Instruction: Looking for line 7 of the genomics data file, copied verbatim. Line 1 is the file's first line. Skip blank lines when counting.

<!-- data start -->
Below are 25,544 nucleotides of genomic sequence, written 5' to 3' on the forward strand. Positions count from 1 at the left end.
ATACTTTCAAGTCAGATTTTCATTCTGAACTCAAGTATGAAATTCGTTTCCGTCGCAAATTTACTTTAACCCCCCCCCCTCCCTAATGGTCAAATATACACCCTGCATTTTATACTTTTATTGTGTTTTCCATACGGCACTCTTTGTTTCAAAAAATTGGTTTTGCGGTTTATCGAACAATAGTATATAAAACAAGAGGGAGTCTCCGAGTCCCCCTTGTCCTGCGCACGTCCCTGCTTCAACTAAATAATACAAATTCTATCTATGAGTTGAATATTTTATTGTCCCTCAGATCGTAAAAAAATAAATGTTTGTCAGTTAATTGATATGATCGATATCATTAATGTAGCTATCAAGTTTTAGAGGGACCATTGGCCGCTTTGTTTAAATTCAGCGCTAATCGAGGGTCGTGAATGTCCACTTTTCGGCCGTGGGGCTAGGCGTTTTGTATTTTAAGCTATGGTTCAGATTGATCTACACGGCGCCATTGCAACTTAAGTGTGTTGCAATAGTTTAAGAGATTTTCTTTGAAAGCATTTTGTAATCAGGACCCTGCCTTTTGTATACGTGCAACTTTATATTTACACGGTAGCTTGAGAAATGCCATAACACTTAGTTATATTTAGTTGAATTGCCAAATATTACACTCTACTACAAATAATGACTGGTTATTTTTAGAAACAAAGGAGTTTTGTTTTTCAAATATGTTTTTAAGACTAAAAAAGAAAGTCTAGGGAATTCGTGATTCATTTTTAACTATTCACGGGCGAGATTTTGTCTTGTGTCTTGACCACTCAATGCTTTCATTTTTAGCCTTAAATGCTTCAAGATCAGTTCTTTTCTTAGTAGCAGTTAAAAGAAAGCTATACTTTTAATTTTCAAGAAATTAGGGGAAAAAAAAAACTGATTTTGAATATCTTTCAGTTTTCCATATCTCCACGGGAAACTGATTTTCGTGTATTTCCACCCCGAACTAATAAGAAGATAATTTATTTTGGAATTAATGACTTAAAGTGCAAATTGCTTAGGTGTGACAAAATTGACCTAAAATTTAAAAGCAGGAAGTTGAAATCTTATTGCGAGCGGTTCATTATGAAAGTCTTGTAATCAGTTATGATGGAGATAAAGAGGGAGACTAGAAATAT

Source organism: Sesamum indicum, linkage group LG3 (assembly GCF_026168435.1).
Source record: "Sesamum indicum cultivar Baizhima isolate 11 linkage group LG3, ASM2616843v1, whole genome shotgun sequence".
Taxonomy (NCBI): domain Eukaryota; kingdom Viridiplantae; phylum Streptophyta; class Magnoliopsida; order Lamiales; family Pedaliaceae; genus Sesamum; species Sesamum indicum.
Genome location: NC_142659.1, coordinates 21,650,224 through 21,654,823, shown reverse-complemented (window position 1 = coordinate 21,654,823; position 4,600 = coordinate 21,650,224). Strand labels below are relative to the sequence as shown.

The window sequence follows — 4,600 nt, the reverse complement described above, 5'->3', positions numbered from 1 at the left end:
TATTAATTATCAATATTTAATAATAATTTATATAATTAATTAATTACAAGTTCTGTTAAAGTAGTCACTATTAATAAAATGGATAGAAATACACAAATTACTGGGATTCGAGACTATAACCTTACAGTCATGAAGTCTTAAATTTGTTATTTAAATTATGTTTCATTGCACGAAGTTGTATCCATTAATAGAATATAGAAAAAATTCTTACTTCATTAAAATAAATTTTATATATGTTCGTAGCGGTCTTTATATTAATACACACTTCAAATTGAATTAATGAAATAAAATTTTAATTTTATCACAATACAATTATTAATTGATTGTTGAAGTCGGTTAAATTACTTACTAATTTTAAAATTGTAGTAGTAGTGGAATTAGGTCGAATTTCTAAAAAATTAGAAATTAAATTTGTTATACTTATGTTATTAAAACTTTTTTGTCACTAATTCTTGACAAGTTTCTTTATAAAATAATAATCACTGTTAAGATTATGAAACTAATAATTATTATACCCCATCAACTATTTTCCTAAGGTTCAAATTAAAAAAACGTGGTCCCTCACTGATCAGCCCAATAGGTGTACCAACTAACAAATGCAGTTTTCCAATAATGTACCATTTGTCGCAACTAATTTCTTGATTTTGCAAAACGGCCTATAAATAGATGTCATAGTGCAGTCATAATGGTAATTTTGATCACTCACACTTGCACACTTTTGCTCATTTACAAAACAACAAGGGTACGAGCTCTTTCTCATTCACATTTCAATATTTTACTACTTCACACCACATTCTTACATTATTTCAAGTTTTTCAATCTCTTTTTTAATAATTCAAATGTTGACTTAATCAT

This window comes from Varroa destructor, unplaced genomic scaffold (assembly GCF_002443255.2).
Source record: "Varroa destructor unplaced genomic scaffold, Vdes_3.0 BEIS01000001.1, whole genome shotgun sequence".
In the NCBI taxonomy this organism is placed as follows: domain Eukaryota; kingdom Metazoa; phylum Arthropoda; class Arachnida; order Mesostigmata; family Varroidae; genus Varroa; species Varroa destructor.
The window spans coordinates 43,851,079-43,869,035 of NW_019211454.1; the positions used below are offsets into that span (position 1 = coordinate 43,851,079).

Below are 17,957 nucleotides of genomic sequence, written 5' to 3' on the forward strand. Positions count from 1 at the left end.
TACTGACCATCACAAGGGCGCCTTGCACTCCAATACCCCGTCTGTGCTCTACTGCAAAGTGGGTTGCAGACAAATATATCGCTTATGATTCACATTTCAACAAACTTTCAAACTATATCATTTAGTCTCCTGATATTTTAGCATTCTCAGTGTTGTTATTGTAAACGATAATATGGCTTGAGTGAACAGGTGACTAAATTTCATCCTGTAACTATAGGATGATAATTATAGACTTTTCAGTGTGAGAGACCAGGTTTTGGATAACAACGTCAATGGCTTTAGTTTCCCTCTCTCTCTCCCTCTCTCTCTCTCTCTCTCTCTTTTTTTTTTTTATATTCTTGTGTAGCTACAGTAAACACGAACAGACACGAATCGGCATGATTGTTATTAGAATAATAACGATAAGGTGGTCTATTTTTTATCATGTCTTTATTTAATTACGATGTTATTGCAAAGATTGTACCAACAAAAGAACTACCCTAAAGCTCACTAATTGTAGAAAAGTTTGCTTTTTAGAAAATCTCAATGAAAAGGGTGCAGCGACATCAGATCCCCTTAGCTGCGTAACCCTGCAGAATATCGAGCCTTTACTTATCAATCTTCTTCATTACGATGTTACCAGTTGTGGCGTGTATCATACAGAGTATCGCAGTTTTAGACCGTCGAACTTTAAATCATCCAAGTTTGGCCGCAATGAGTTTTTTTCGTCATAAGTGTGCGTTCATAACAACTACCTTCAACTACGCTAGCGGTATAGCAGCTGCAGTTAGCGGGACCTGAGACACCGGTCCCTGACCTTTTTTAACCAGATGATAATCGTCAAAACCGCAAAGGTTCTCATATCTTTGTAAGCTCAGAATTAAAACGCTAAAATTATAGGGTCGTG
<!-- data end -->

The window sequence follows — 4,600 nt, the reverse complement described above, 5'->3', positions numbered from 1 at the left end: